Austin is on the Lincoln Highway and is about as far from anywhere as one would like to be. I love this little town, really love it, and I’d live there if it wasn’t so far from good medical help, a necessity as I grow older. The town is rich with mining history. It was founded in 1862 and soon had a population of ten thousand souls. Today the population is less than four hundred.
At first glance the town, while charming, does not look very prosperous; it seems as though much of the place is for sale. Dig a little deeper and you’ll see that first appearances are deceiving. Rather than go into all the details, let me point you to http://austinnevada.com where you can explore what is on offer. Be certain to check out the history and photo gallery selections.
On the West Side
There is a lot of transportation history on the western approaches to Austin and a good chance the Lincoln Highway searcher will become confused. There are three iterations of the Lincoln Highway and the remnants of the Nevada Central Railroad (1880 – 1938) in roughly the same place. The railroad crossed all three highways just west of town and then circled around to the east to a point just above the west end of town. Here it joined the Austin City Railway which ran right up the main street and serviced the mines in the area. Click on the image below to enlarge:
East of Austin
The main obstacle on the east of town was Austin Summit, some 7400′ high. From the beginning of the town’s existence, the main road east ran up the obvious canyon which was a natural extension of the main street.
Franzwa says that in the Reese River Reveille in December of 1913 there was an announcement that a survey was underway for a new highway (probably destined to be the Lincoln Highway.)
Now things become a little muddy and bear further research. In the late teens and throughout the twenties, the Forest Service went on a road building binge, thanks in part to the advent of proper equipment. The road from the east was built in 1920 by the Forest Service. The car shown in the photo is on the new road with the canyon road down below. I can find no photographs of the high road earlier than 1920.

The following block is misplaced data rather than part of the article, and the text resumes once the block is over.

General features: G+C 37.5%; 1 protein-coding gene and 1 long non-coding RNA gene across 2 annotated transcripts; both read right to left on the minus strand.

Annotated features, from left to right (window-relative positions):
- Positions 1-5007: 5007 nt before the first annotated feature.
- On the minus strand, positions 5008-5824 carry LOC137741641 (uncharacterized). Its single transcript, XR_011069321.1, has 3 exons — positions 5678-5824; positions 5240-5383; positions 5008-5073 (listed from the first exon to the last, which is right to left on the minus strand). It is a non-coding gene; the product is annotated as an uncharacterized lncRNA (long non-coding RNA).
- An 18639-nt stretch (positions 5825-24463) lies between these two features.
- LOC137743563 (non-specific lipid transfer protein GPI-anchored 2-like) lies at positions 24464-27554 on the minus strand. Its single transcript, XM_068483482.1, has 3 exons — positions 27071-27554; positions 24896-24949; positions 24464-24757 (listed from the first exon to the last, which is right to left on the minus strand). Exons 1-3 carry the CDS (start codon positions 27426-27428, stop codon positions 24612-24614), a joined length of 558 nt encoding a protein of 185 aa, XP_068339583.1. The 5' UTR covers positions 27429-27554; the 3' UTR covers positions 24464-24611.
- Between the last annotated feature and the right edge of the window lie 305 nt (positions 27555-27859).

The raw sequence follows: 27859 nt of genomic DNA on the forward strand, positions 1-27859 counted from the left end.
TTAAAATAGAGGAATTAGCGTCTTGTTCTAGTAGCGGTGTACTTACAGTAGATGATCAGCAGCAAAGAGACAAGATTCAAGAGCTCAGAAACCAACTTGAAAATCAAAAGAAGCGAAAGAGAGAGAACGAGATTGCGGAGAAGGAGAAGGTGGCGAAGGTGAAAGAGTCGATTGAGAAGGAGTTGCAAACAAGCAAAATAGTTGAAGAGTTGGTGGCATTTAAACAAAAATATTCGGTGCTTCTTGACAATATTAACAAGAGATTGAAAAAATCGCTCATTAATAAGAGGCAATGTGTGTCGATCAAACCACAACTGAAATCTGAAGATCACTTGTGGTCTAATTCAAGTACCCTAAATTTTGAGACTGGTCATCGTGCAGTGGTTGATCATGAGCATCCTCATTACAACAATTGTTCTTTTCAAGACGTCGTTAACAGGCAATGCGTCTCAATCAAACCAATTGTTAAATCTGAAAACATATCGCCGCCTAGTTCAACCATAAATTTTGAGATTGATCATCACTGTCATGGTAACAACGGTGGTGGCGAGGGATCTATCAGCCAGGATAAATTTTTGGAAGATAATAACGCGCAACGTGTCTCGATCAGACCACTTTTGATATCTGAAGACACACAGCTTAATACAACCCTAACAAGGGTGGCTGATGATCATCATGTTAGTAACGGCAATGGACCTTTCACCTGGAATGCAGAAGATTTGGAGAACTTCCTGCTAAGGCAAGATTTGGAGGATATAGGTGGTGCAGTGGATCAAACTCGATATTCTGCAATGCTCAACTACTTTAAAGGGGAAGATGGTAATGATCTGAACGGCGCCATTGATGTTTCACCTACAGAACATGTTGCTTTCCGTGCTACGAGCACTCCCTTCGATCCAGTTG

The following photograph shows Gael Hoag’s car above Austin on the Forest Reserve Road, by now the Lincoln Highway. Matching contours and landmarks I was able to closely identify the location of several objects in the photograph.
You can drive the old canyon road, recently used by a pipeline or telephone cable. It is an easy drive and doesn’t require four-wheel drive unless the road is muddy.
- The northwest end is here, just off the first big curve ( 39° 29.287’N 117° 3.524’W) at the east end of town.
- At Austin Summit your access will be here ( 39° 28.914’N 117° 2.249’W
One Small Mystery
If there was a road survey in 1913, when was the surveyed road actually built? Was there no action until the Forest Reserve Road was built in 1920? In a discussion with the Toyabie Forest archeologist I learned that the records of that period no longer exist. Did the main traffic continue to use the canyon road until a new road was actually built? The many improvements of Hwy. 50 over the years have wiped out most of the archaeological record.
This photograph shows the Hoag car coming down into Austin on the unsurfaced Forest Reserve road. My attempts to find this specific location have been unsuccessful perhaps because this was covered by subsequent widening of Hwy. 50. and although it would seem to match the current “curvy bits” it’s not quite right. Note: further research underway.
Bob Scott Campground
A little east of the Austin Summit is a nice campground (39.456452N 116.994642W ) http://tinyurl.com/6n85k8q although it can be quite busy at times. Also remember that evenings here above 7000′ can be cold.
A Diversion Not on the Lincoln Highway
This is something you should try if you like natural hot springs. Spencer Hot Springs is about twenty miles east of Austin of a well traveled dirt road. It is well known to locals and hot springs people so it can become a bit wild on the weekends. I visited during the weekday and camped there.
There are several hot springs in the immediate area. If one is full, just wander around and find another.
- From the west the turnoff from Hwy. 50 is here ( 39° 24.273’N 116° 56.385’W) then take the first dirt road to the east.
- From the east the Hwy. 50 turnoff is here ( 39° 23.279’N 116° 50.874’W).
- Your destination is here ( 39° 19.646’N 116° 51.335’W).
Safety Note: This is the high desert and has extremes of temperature. It is just too hot to camp there in the summer and the winter nighttime temps are really low. Although this is not that isolated, you are off the main road so be careful.
Photo credits: The photographs of the Lincoln Highway in the 20’s are from Special Collections, University of Michigan Library.